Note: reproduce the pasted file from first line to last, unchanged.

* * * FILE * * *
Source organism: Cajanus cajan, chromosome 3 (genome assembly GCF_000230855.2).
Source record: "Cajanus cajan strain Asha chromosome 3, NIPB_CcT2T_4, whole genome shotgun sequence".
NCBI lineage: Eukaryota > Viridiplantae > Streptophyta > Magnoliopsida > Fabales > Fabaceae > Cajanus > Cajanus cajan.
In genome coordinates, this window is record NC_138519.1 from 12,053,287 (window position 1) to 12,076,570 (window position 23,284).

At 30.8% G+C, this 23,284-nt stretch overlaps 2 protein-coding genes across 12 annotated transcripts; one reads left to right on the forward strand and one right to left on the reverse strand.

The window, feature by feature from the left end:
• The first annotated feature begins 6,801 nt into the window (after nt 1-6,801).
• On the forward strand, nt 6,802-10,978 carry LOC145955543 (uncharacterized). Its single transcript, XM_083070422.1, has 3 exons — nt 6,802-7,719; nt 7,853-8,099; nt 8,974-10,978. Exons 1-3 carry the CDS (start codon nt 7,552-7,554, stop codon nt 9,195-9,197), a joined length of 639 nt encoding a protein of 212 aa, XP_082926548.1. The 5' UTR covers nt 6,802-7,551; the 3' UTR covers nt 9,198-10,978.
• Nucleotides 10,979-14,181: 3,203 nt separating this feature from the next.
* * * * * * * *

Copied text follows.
Source organism: Cajanus cajan, chromosome 3 (genome assembly GCF_000230855.2).
Source record: "Cajanus cajan strain Asha chromosome 3, NIPB_CcT2T_4, whole genome shotgun sequence".
NCBI lineage: Eukaryota > Viridiplantae > Streptophyta > Magnoliopsida > Fabales > Fabaceae > Cajanus > Cajanus cajan.
In genome coordinates, this window is record NC_138519.1 from 12,053,287 (window position 1) to 12,076,570 (window position 23,284).

At 30.8% G+C, this 23,284-nt stretch overlaps 2 protein-coding genes across 12 annotated transcripts; one reads left to right on the forward strand and one right to left on the reverse strand.

The window, feature by feature from the left end:
• The first annotated feature begins 6,801 nt into the window (after nt 1-6,801).
• On the forward strand, nt 6,802-10,978 carry LOC145955543 (uncharacterized). Its single transcript, XM_083070422.1, has 3 exons — nt 6,802-7,719; nt 7,853-8,099; nt 8,974-10,978. Exons 1-3 carry the CDS (start codon nt 7,552-7,554, stop codon nt 9,195-9,197), a joined length of 639 nt encoding a protein of 212 aa, XP_082926548.1. The 5' UTR covers nt 6,802-7,551; the 3' UTR covers nt 9,198-10,978.
• Nucleotides 10,979-14,181: 3,203 nt separating this feature from the next.